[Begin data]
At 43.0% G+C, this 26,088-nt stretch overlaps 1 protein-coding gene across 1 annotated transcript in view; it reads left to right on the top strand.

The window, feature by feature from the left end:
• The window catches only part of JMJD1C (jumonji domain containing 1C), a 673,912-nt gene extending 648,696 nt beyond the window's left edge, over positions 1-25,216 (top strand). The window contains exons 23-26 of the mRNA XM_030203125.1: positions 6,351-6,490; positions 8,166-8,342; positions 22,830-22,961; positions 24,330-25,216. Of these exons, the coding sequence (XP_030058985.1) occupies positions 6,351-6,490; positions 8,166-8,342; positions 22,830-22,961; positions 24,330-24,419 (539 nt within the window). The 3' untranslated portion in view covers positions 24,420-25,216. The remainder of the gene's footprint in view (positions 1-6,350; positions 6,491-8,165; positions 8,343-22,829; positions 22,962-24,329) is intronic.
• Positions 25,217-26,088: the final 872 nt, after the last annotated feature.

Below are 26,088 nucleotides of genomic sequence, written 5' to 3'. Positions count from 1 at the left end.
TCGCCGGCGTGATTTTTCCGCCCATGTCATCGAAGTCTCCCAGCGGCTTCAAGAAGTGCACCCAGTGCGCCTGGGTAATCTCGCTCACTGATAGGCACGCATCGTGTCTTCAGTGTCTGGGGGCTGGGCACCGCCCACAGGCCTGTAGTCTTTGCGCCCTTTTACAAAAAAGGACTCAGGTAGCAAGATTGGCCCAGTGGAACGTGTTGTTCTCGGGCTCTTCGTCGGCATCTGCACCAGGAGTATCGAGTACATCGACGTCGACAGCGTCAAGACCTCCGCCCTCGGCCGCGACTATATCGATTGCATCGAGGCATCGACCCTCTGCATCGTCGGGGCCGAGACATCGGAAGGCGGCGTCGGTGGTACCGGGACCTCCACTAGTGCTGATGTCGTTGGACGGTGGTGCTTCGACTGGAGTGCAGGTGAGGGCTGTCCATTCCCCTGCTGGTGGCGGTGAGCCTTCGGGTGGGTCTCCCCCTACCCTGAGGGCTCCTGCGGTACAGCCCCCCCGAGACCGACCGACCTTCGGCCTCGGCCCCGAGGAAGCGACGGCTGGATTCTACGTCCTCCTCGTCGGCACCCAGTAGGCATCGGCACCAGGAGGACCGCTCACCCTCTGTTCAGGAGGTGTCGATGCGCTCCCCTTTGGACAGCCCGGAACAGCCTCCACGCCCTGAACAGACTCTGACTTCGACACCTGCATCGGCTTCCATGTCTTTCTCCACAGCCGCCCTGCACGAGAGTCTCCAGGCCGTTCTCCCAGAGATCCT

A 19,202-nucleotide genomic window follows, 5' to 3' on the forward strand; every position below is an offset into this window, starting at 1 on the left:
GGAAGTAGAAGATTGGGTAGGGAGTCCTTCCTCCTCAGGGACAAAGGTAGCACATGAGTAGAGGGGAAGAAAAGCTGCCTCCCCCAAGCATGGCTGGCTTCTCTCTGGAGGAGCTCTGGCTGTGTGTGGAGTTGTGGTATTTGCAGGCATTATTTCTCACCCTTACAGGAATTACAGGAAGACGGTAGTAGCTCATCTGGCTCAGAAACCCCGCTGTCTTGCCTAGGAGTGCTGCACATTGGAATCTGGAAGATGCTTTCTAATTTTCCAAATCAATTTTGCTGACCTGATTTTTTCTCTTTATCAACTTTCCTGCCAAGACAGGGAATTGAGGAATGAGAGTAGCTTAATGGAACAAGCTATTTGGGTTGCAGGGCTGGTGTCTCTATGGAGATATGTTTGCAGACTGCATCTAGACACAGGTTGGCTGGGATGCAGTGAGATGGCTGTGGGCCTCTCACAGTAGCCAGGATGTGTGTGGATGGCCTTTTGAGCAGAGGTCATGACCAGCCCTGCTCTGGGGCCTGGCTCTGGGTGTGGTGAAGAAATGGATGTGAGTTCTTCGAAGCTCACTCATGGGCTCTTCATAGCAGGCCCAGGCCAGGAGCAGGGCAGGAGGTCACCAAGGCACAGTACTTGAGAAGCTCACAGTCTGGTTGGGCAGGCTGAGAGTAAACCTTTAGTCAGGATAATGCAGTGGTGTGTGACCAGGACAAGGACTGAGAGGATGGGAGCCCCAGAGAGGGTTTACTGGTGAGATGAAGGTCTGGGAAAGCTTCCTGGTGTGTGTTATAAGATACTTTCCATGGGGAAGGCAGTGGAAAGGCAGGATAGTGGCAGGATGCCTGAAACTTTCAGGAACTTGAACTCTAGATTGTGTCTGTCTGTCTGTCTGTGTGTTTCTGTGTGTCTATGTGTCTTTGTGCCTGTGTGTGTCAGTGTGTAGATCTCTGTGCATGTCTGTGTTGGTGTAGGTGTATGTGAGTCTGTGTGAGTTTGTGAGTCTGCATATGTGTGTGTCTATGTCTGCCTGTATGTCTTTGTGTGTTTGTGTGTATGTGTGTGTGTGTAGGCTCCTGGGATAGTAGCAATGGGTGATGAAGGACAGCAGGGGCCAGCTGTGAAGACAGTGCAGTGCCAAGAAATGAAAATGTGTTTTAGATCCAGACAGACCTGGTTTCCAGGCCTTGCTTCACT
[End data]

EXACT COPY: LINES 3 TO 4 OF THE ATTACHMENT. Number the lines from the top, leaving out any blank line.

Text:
• The window catches only part of JMJD1C (jumonji domain containing 1C), a 673,912-nt gene extending 648,696 nt beyond the window's left edge, over positions 1-25,216 (top strand). The window contains exons 23-26 of the mRNA XM_030203125.1: positions 6,351-6,490; positions 8,166-8,342; positions 22,830-22,961; positions 24,330-25,216. Of these exons, the coding sequence (XP_030058985.1) occupies positions 6,351-6,490; positions 8,166-8,342; positions 22,830-22,961; positions 24,330-24,419 (539 nt within the window). The 3' untranslated portion in view covers positions 24,420-25,216. The remainder of the gene's footprint in view (positions 1-6,350; positions 6,491-8,165; positions 8,343-22,829; positions 22,962-24,329) is intronic.
• Positions 25,217-26,088: the final 872 nt, after the last annotated feature.